My 1820 coin introduces another British king to the line up. This one ruled an incredible 59.2 years and stands as the longest ruling King in British history (3rd overall as Victoria (63.5years) and Elizabeth II (68.5 years and counting) are obviously both women)





I got this shilling in a lot of collection coins, and paid about $2 for it. It was very darkened and looked burned, but underneath could see this coin has almost no wear at all. It is basically EF, some negative norahs might say gVF, but its streets above any coin I have of this era.

George III (4 June 1738 - 29 January 1820) was King of Great Britain and the United Kingdom from 1760 to 1820 (1801 UK).

George was born to Frederick Lewis (1707 - 1751) and Augusta, and was the 2nd child, an elder sister being born in 1737. His father was the son of King George II (1683 - 1760) and relations were poor. His father was a wastrel and a gambler and died of Lung complications aged just 44. This made the 13 year old Prince next in line for the throne. His older sister had already been married off.

George was a shy and quiet child and eager to do well, of average to above average intelligence he spoke multiple languages played instruments well and was interested in global affairs. He was also popular as unlike his father and ancestors, was born in the UK and spoke English as his first language - not German and was a plus at the time.

George II died on the loo on October 25th 1760 and George III was new king and he was known for the first few years of reign being fairly good despite some governmental changes and vacillating between Whigs and Tories. America started to be a thorn in his side, but as late as 1770 he was popular there too.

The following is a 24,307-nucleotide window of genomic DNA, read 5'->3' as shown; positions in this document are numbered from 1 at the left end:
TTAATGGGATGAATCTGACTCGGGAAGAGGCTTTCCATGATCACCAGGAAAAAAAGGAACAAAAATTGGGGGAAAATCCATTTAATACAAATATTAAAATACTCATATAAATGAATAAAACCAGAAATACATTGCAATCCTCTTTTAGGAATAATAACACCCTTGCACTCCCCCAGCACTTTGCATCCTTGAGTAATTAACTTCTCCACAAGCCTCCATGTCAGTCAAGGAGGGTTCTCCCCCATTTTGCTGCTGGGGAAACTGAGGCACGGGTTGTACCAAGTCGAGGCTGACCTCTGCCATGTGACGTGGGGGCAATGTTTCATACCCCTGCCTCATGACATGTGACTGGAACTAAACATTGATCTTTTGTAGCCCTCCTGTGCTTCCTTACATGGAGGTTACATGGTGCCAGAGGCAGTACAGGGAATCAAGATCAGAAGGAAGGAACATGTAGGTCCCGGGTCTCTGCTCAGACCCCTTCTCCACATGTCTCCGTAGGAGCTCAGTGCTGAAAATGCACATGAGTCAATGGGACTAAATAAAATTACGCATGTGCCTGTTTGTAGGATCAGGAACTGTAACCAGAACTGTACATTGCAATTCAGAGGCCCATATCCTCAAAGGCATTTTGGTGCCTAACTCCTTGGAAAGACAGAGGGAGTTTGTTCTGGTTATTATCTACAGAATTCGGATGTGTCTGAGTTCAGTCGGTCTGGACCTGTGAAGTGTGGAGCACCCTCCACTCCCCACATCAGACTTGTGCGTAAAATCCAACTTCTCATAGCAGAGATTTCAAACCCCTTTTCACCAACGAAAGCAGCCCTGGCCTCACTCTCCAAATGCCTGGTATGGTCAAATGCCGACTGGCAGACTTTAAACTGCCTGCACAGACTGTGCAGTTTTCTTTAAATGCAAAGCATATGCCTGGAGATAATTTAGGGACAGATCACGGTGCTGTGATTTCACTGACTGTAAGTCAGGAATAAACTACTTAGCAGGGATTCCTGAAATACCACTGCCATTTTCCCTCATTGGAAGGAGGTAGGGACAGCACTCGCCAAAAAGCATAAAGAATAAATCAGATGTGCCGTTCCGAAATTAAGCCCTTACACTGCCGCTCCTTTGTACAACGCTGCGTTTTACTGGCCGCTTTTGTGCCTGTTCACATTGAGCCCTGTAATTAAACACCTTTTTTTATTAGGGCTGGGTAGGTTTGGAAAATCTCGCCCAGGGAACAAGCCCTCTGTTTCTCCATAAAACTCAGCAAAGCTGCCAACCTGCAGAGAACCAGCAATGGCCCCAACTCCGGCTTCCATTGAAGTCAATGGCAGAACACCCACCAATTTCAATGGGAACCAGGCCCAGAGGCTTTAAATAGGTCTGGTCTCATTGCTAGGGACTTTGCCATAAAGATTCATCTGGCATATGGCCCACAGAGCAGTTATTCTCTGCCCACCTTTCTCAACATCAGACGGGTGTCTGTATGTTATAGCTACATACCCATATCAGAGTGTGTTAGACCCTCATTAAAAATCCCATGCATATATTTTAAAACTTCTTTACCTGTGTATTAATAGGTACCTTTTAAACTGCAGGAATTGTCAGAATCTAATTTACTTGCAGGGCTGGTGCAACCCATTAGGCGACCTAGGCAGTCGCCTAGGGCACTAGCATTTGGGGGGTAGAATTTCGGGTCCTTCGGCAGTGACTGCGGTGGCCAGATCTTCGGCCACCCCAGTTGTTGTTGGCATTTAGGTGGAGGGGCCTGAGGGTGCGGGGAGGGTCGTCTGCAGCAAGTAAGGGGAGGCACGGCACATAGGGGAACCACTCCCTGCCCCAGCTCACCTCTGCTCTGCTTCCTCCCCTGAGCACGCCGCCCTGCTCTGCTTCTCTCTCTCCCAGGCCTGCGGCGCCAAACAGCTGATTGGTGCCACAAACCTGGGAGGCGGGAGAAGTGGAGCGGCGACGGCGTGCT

In 1761, he married Princess Charlotte of a German duchy and she became the queen, The marriage was a long and loving one and she gave birth to 15(!) children, 9 survived to adulthood. The death of his brother Edward in 1767 meant his oldest son George was the heir to the throne, and at least 3 more spares were lined up!


- From - History.com

The American war dragged on until 1783 when the colonies became independent, but Britain added Australia and the new country of New Zealand to its empire along with several Caribbean Islands in the Napoleonic era.

George's reign was characterised by almost non stop wars and campaigns and a lasting peace only arrived in 1815 near the end. However arts and commerce flourished in this era, the Agricultural and Industrial Revolutions were in full swing. Cook, Bligh, Vancouver and Flinders amongst others discovered new colonies and places for the Empire. The later 18th century and early 19th century saw some people become very wealthy - but also grew a underclass of industrial workers, vagrants and intinerant people, convicts were shipped out to America and then Australia.